I want to start out by saying my last experience watching a DCU flick at a convention (“Under The Red Hood” at SDCC 2010) left me a bit underwhelmed. I have mostly ignored the recent explosion of Warner Home Video releases (“Assault on Arkham”, “Son of Batman”, etc), settling for old episodes of Justice League Unlimited and griping about the good old days of “Mask of the Phantasm”. Welp my old man gripes got a sharp answer last night in a packed auditorium at the Anaheim Convention Center with an early screening of the newest Bat-outing (I will using be “Bat-” a lot – you have been warned).
The opening perfectly sets the tone for the feature – Damien Wayne (aka the current Robin and Bruce Wayne’s son) has stolen the Batmobile to investigate a recent spate of kidnappings, leading him to an abandoned toy factory. We’re immediately primed for the creepy atmosphere that surrounds the story (and the Court of Owls stuff does get sufficiently spooky) as well as the tension between father and son. Strip away the secret societies and ass kicking battles (more on those in a bit) and at its core “Batman vs. Robin” is (to paraphrase scriptwriter J.M. DeMatteis) the story of a man “ill equipped” to be a father trying to create a connection with a son who is equally (if not more so) unfit. #SingleFatherProblems amirite? I didn’t know how to feel about Damien at first but having a Bat-son adds new dimensions to the 75 year old Dark Knight mythos. How does he handle fatherhood? What is it like to have Batman be your dad? What happens when an outside force tries to test those bonds?
So about that ass-kicking – I haven’t been this blown away by Bat-animation since “Gotham Knight”. The fight scenes are fluid and truly show off the Bat-ninja style that was sorely missing from the Nolan trilogy. They really spent some money on this one and it shows. The violence is passed around freely on all sides, too – is there such a thing as a “hard” PG-13? But more than just blood, there was a maturity and (dare I say?) anime influence I felt and really enjoyed.
As for the cast, I liked Jason O’Mara’s stern characterization of the Caped Crusader as well as Kevin Conroy’s cameo as Thomas Wayne. Stuart Allan’s Damien rides that thin line between brash and brat well, giving an intensity to his performance (it’s easy to forget Robin is only supposed to be 10 years old). Firefly’s Sean Maher was fantastic as Nightwing, whose appearance alone made the crowd erupt into applause (where’s that Dick Grayson standalone, hmm, DC?). However, I was most impressed by Jeremy Sisto’s gravelly-voiced turn as Talon. Not new to the DCU, the sinister power in his voice makes me want to re-watch his portrayal as Batman in “Justice League: The New Frontier”.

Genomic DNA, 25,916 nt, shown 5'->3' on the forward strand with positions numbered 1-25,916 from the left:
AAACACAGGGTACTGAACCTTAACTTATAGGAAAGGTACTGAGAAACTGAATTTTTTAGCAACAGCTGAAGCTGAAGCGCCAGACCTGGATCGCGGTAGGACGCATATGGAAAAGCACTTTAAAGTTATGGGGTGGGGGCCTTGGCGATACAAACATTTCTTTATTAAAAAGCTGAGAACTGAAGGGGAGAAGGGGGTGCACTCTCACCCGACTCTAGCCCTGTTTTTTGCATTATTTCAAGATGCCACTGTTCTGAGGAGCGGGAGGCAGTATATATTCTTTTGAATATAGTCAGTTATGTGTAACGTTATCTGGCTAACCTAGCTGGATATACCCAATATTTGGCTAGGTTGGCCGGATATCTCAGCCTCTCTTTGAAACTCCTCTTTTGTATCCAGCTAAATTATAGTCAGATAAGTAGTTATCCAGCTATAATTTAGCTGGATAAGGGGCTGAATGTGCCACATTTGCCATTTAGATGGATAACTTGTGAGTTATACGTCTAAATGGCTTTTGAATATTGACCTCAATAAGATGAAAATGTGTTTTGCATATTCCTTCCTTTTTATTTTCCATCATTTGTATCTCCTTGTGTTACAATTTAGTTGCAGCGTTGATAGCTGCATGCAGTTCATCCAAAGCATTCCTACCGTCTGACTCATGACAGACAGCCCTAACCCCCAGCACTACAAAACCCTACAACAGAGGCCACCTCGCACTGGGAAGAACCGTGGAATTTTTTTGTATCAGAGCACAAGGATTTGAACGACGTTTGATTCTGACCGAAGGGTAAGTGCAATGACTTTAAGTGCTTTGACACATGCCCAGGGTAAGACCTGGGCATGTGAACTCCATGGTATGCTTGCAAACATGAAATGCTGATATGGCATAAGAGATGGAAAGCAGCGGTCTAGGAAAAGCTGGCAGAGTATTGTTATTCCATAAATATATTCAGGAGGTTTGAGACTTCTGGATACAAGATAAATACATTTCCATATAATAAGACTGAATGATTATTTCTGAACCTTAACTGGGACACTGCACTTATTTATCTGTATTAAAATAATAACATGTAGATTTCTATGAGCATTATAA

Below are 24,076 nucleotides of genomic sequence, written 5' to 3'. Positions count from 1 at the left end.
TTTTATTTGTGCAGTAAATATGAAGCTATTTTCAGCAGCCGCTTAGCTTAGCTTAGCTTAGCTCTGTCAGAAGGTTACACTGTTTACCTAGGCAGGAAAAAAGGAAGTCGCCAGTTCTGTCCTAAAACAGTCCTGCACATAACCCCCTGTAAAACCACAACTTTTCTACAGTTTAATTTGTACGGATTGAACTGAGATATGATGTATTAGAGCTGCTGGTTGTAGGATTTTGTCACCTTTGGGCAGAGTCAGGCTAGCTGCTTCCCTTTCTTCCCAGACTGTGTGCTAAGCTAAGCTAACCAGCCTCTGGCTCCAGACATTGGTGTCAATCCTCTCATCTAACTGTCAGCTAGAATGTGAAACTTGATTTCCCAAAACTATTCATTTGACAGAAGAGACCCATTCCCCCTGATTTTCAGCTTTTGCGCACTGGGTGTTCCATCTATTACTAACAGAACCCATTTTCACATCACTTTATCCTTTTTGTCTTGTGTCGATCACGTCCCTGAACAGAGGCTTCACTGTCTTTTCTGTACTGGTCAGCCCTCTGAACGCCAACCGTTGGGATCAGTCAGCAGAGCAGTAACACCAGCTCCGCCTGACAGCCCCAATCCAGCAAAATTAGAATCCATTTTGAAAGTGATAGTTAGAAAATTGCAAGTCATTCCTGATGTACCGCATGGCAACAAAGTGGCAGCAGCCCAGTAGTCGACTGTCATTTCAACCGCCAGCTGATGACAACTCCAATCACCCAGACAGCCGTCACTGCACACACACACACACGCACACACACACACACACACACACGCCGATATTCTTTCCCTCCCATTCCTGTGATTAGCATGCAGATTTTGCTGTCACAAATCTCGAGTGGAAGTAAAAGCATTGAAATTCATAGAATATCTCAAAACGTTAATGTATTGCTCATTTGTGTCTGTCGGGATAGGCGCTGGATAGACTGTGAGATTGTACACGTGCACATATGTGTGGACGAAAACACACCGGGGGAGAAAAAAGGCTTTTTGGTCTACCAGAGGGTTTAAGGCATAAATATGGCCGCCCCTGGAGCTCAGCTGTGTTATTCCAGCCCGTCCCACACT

While I did hear some grumbles in the crowd regarding the streamlining of the Court of Owls arc, the creative team admitted to cherry picking the best parts of the storyline for the film. As a single entity, I felt the film worked well. We get our action, our character arcs, and even some surprisingly funny banter. As someone who has grown cynical of the constant Bat-hype in recent years this flick has reignited my love for the character. As soon as WonderCon is over I’m going to binge on the slate of animated films I’ve missed.
Catch it in stores on April 14th!
Some highlights from the panel:
When asked about Easter Eggs, the creative team said to keep an eye on Dick Grayson’s phone for a blink-and-you’ll-miss-it surprise.
Legendary Voice Director Andrea Romano talked about how she likes casting against type, which led to a certain “Weird” parody performer playing the perverse Dollmaker.
Jason O’Mara remarked that he got a lot more time playing Bruce Wayne this time around, as opposed to just the Caped Crusader.
Oh, and Batman had the first question. Why? BECAUSE HE’S BATMAN!
Review 6 out of 7 –Action packed (with a capital A), plot twists, and a father & son learning to connect.. who just so happen to be Batman & Robin. Oh and the sparring match between Damien and Dick is worth the price of admission alone. Don’t call Dick a “circus clown”.